Russian painter Karl Bryullov painted a portrait in real size (291x206 cm), depicting a girl on a horse and a girl who looks at her. "How many remember, we still have not seen a horse portrait, conceived and performed with such art … This portrait shows us a painter who speaks at once, and more importantly, a brilliant painter. ”
Such and other, not less flattering, reviews appeared in the Italian newspapers in 1832. The interest and admiration of art lovers was caused by the painting “The Horsewoman. Portrait of Amatsilii and Dzhovanina Pacini, pupils of the Countess Yu.P. Samoilova ”.
Few know the history of creation and the fate of the work. The Horsewoman was written in 1832, when Karl Pavlovich Bryullov lived in Milan, in the north of Italy. A close friend of the artist, a wealthy aristocratic Julia Samoilova ordered a portrait of her pupils to a young master. They were the daughter and young relative of the deceased composer Giuseppe Pacini. That same Pacini, whose opera “The Last Day of Pompeii” pushed Briullova on the theme of a famous painting in the future. The painter wrote two sisters in a villa near Milan.
In the center of the picture on a hot racer Jovanina Pacini is depicted. The horse is hot, but the rider sits straight and proud, self-confident. To the left of the young amazon-balcony, on which her younger sister ran, in the depths there is a shady park. The general silhouette of a horsewoman and a horse forms a semblance of a triangle – a stable, long-favorite form of building a ceremonial portrait.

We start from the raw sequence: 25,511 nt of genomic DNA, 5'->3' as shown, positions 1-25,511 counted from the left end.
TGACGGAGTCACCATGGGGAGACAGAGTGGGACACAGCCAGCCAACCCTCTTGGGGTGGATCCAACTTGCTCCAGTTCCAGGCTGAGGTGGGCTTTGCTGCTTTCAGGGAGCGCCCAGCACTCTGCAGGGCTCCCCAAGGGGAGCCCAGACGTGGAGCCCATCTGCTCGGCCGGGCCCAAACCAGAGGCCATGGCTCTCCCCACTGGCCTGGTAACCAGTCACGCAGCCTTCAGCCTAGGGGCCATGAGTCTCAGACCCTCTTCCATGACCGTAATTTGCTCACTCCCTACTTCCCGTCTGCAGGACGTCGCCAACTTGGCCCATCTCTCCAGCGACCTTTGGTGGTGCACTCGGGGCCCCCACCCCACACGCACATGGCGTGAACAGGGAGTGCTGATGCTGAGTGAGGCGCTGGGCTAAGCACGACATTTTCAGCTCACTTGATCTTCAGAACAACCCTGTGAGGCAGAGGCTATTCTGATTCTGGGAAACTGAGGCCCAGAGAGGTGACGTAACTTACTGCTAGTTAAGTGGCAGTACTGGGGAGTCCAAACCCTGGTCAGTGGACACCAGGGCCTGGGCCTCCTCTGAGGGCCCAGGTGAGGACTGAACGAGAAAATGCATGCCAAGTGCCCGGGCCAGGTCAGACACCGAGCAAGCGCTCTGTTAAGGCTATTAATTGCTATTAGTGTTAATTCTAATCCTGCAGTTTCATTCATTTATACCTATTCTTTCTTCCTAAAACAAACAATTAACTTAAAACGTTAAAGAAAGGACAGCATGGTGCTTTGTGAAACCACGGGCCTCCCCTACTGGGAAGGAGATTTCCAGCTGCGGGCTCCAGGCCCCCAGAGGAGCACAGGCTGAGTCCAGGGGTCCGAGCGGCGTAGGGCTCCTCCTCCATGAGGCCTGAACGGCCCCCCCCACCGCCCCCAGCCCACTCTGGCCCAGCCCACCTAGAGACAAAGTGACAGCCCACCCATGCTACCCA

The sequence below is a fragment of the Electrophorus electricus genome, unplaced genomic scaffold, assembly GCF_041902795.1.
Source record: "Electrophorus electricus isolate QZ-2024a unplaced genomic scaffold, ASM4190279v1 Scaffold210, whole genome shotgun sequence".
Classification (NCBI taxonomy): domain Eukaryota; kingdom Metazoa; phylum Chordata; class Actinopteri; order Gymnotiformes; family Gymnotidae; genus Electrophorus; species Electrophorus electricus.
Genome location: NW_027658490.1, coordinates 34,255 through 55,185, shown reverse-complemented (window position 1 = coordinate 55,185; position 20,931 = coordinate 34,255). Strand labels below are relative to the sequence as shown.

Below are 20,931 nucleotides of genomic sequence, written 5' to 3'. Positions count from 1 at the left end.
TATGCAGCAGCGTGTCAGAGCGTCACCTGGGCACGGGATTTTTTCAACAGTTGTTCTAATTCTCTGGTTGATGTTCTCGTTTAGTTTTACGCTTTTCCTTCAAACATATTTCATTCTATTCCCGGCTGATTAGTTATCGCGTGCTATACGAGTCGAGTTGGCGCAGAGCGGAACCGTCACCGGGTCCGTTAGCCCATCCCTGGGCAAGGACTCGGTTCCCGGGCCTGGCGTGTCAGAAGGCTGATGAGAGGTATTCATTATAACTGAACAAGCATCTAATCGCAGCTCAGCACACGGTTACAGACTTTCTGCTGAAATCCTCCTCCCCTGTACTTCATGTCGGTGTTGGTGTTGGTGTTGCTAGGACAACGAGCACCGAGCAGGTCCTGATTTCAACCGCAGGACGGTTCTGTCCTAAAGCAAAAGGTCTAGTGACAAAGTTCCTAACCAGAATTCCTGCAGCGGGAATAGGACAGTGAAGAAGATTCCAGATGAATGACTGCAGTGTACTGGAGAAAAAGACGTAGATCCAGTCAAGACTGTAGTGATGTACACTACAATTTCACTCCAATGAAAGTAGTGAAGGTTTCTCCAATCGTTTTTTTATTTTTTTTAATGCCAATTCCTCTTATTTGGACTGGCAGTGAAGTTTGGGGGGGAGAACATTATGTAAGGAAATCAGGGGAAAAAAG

So many compositions were decided by Titian, Velasquez, Rubens, Van Dyck. Under the Brullov brush, the old compositional scheme is interpreted in a new way. The artist enters the picture of the child in the picture. The little girl, hearing the horse’s tramp, rushed out onto the balcony and extended her hand through the bars. And delight, and fear for the rider expresses her face. The note of a living, immediate feeling moderates the cold majesty of the portrait, gives it spontaneity and humanity.
For the first time the picture was exhibited in 1832 in the Brera Gallery in Milan. Next, the canvas was at the very Countess before her ruin in 1972, when the painting was sold.
In 1896, the “Horsewoman” was acquired for the Tretyakov Gallery and still gathers in front of the audience. The artist’s conception happily united the majesty of the ceremonial portrait and simplicity, the poetic spirituality of the living, immediate characters of the two heroines.